Iraqi Prime Minister Haider al-Abadi speaks during the first session of the new Iraqi parliament in Baghdad, Iraq September 3, 2018. (Reuters)
Iraq’s top two parliament groups urge PM to resign
• Basra has been rocked by protests since Tuesday, with demonstrators setting ablaze government buildings, the Iranian consulate and the offices of pro-Tehran militias and political parties.
• At least 12 demonstrators have been killed and 50 wounded in clashes with security forces, according to the interior ministry.
Updated 22 sec ago
September 08, 2018
BAGHDAD: The two leading groups in Iraq's parliament on Saturday called on Prime Minister Haider Al-Abadi to resign, after lawmakers held an emergency meeting on unrest shaking the country's south.
"We demand the government apologise to the people and resign immediately," said Hassan Al-Aqouli, spokesman for the list of populist Shiite cleric Moqtada Sadr that won the most seats in a May election.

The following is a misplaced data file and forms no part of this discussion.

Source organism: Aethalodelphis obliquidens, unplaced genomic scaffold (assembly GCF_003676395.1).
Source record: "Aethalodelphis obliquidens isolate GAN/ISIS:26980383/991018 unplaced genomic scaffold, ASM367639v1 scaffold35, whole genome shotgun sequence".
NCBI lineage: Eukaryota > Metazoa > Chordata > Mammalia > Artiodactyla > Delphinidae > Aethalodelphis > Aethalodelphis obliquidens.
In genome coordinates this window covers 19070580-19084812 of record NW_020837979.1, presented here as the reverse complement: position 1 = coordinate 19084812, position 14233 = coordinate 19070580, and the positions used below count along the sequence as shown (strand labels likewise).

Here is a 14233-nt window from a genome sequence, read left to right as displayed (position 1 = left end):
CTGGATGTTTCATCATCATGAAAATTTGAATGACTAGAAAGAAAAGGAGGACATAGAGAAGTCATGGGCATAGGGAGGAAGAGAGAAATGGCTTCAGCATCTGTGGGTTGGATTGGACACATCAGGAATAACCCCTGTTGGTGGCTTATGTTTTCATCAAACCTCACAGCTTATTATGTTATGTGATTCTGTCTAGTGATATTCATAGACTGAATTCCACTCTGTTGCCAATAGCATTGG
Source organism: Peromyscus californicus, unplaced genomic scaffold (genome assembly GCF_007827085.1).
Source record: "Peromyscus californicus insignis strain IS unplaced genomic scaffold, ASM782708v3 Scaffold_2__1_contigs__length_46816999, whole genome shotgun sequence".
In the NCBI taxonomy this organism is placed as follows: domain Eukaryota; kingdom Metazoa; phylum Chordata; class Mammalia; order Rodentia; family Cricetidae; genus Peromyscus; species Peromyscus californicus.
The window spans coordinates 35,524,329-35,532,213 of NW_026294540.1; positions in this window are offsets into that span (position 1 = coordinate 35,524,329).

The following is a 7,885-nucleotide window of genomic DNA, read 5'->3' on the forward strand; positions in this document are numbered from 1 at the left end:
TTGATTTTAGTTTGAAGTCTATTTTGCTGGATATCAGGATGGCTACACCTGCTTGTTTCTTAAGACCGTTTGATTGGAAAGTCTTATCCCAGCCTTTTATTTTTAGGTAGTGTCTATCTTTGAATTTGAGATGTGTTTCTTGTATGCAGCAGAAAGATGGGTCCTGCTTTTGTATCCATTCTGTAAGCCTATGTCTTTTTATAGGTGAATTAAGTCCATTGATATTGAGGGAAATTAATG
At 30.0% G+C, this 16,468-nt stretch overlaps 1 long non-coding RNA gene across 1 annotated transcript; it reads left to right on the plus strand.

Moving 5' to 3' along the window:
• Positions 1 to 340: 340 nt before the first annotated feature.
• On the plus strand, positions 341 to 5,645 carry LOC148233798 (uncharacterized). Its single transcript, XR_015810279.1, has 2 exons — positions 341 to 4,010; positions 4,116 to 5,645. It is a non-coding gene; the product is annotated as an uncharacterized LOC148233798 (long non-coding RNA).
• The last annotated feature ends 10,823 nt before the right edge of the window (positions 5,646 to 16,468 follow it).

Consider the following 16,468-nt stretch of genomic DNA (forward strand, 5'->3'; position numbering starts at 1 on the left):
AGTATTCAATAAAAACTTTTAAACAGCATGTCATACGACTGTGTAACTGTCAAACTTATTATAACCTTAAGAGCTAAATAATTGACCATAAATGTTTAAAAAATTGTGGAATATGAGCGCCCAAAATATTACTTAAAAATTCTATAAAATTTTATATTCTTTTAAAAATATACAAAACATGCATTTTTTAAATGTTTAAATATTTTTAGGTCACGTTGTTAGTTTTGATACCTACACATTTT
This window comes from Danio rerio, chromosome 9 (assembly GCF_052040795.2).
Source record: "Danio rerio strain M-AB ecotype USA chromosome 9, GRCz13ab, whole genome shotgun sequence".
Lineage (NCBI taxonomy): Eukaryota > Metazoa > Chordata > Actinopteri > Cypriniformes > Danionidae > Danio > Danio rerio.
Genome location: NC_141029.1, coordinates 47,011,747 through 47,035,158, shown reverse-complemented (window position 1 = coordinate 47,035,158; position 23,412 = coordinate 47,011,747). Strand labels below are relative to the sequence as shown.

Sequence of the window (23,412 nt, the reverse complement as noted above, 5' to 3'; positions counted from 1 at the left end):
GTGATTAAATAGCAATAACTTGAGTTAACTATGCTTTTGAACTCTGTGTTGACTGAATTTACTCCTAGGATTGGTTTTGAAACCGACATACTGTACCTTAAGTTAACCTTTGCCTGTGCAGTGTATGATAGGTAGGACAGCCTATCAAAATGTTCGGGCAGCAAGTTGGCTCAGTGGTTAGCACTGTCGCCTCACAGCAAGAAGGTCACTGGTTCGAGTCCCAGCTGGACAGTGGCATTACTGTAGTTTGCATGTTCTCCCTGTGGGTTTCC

The announcement dealt a severe blow to Abadi's hopes of holding onto his post through a parliamentary bloc unveiled just days earlier with Sadr, a former militia chief.
Ahmed Al-Assadi, spokesman for the second-largest list, the Conquest Alliance, condemned "the government's failure to resolve the crisis in Basra", a southern city where 12 protesters were killed this week in clashes with security forces.
The Conquest Alliance was "on the same wavelength" as Sadr's Marching Towards Reform list and they would work together to form a new government, Assadi said.
Abadi defended his record in parliament, describing the unrest as "political sabotage" and saying the crisis over public services was being exploited for political ends.
Anger in Basra flared after the hospitalisation of 30,000 people who had drunk polluted water, in an oil-rich region where residents have for weeks complained of water and electricity shortages, corruption among officials and unemployment.
Demonstrators have set fire to government buildings, the Iranian consulate and the offices of pro-Tehran militias and political parties.